Though Stolz chastises Mosk and Clark for speaking to the press, he faults Bird for being unavailable to them. (13)  The Chief Justice cannot escape Stolz's displeasure, regardless of her actions.

Judging Judges begins by dissecting Bird's concurring opinion in the Caudillo (14) decision.  He suggests that she did not read the majority opinion carefully and observes that she may lack "the intellectual power to see the opinion's flaws or she was being hypocritical." (15)  Stolz proceeds to accuse her of writing a concurring opinion for political purposes, " Perhaps Bird wrote a separate opinion because she thought that the Caudillo result - rape is not great bodily injury - was bound to become an issue in her campaign." (16)  He grudgingly adds that the "most credible motivation" for writing a separate opinion was her desire to change what she saw as bed legislation.  The attempt was successful since the legislature amended the penal code section before the election. (17)  By contrast, Bernard Jefferson, sitting on the court by assignment, escapes personal attack on his mental abilities; although Stolz finds his majority opinion lengthy and logically flawed, (18) his writing style is not reduced to being labeled bans as is the Chief's. (19)

In the case which sustained the validity of Proposition 13, (20)  Stolz describes the Chief's dissent as "puzzling," (21) finding her opinion ineffective and based on outdated law (22)  Stolz adds that the decision to dissent in the case was an action that seemed "independent and courageous." (23)  He concludes, however, that "she thought she was going to lose the election...and she might have wished, perhaps unconsciously, to leave some trace that would explain her defeat; no one wants to be a martyr without a cause." (24)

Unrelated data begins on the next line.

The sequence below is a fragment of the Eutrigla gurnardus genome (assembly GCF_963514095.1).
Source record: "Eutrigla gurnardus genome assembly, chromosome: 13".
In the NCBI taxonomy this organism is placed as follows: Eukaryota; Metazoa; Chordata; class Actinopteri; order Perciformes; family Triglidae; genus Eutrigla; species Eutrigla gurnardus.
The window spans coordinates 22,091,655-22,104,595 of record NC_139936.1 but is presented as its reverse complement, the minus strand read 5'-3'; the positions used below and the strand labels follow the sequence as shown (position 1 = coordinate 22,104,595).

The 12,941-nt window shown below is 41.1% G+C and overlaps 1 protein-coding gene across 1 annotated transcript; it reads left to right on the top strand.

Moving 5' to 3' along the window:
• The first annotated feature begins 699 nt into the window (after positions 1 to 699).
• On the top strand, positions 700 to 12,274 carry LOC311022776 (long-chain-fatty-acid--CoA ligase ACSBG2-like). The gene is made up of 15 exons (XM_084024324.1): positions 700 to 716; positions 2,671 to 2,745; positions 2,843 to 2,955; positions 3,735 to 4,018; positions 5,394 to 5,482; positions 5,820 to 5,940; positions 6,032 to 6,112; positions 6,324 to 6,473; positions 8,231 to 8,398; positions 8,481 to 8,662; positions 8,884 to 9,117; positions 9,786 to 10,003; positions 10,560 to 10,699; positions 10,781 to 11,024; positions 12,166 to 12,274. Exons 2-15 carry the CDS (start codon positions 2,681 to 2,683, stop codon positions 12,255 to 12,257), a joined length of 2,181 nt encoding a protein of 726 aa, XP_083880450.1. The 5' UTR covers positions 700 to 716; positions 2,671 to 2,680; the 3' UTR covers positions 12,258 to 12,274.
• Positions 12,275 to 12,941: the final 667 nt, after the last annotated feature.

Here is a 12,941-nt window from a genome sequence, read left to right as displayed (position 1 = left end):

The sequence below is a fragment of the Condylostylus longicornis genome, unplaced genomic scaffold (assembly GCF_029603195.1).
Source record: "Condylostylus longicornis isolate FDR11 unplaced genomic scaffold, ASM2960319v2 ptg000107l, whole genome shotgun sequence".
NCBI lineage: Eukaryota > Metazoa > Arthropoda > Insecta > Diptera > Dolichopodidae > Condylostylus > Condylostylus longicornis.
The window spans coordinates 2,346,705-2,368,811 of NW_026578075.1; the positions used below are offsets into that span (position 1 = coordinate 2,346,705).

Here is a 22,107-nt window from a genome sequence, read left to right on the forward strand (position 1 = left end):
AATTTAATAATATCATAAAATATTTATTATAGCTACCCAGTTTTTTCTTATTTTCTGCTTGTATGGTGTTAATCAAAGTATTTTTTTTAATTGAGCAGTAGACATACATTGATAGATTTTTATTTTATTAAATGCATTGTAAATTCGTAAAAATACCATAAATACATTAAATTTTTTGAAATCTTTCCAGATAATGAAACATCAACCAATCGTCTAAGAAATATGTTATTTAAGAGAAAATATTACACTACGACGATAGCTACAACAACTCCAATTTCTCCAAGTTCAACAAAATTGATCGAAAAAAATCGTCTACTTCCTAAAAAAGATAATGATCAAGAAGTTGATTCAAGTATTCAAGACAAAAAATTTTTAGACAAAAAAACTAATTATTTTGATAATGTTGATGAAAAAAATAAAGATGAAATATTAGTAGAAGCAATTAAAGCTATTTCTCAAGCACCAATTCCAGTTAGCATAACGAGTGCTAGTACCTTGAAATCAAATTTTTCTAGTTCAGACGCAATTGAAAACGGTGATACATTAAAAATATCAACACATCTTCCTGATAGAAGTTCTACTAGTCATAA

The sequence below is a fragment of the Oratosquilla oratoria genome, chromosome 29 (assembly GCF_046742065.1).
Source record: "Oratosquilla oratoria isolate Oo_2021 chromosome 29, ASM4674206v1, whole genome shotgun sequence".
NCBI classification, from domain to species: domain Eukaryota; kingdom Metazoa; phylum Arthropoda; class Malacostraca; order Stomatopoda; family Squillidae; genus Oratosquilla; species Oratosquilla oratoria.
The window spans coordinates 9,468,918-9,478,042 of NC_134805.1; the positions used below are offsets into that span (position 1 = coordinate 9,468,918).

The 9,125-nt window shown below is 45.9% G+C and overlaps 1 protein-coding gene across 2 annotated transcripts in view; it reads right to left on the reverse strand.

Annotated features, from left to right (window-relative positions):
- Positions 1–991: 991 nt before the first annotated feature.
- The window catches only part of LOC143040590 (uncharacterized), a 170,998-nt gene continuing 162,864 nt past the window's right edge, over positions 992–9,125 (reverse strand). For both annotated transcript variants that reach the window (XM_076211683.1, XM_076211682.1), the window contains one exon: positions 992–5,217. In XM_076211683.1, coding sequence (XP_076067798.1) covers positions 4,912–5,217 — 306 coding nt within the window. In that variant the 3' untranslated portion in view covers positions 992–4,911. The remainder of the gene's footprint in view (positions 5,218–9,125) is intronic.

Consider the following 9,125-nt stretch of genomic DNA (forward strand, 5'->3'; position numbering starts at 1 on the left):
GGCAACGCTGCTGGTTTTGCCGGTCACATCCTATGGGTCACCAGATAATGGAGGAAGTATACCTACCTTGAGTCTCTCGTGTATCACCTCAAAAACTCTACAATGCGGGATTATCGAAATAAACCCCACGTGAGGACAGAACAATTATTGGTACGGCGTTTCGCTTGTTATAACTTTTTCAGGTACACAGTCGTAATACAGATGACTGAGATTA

When actually confronted with political influence on the court, rather than his conjecture into the subconscious, Stolz fails to recognize its import.  In Tanner II, (25)  where Clark's Tanner I (26)  dissent is reworked into the majority opinion, (27)  Stolz is outraged by the fact that the court has essentially reversed itself in a few months time in response to public outcry.  Justice Frank Newman's Tanner II concurrence calls Bird recall campaigning the previous fall "shrill" and "clamorous" and inspired and nurtured by experienced, well-financed ambitious, and posse-like 'hard on crime' advocates...." (28)  It is apparent Tanner II is a political decision, but its author escapes Stolz's criticism in a way Bird does not.  Moreover, instead of decrying the political manipulation of the court, Stolz tells the reader the lesson to be learned from Tanner II:  opinions are better if written collectively. (29)